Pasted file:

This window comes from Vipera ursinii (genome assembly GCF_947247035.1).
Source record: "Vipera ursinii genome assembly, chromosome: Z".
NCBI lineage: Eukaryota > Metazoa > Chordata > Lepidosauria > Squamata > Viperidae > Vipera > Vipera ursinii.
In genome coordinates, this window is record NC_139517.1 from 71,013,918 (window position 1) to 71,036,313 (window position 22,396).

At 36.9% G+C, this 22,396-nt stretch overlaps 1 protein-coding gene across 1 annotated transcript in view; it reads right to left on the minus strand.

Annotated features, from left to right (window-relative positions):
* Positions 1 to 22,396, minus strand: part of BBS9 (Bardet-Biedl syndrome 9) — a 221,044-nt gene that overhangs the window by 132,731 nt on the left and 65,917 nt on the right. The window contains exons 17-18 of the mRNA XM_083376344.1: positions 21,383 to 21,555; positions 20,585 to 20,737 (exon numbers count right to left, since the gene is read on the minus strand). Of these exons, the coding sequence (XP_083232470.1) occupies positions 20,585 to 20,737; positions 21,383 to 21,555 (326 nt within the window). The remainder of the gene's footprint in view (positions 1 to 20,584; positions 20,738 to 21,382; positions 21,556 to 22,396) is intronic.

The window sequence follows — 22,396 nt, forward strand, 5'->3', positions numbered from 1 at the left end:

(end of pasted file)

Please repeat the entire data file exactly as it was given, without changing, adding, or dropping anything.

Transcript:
This window comes from Vipera ursinii (genome assembly GCF_947247035.1).
Source record: "Vipera ursinii genome assembly, chromosome: Z".
NCBI lineage: Eukaryota > Metazoa > Chordata > Lepidosauria > Squamata > Viperidae > Vipera > Vipera ursinii.
In genome coordinates, this window is record NC_139517.1 from 71,013,918 (window position 1) to 71,036,313 (window position 22,396).

At 36.9% G+C, this 22,396-nt stretch overlaps 1 protein-coding gene across 1 annotated transcript in view; it reads right to left on the minus strand.

Annotated features, from left to right (window-relative positions):
* Positions 1 to 22,396, minus strand: part of BBS9 (Bardet-Biedl syndrome 9) — a 221,044-nt gene that overhangs the window by 132,731 nt on the left and 65,917 nt on the right. The window contains exons 17-18 of the mRNA XM_083376344.1: positions 21,383 to 21,555; positions 20,585 to 20,737 (exon numbers count right to left, since the gene is read on the minus strand). Of these exons, the coding sequence (XP_083232470.1) occupies positions 20,585 to 20,737; positions 21,383 to 21,555 (326 nt within the window). The remainder of the gene's footprint in view (positions 1 to 20,584; positions 20,738 to 21,382; positions 21,556 to 22,396) is intronic.

The window sequence follows — 22,396 nt, forward strand, 5'->3', positions numbered from 1 at the left end: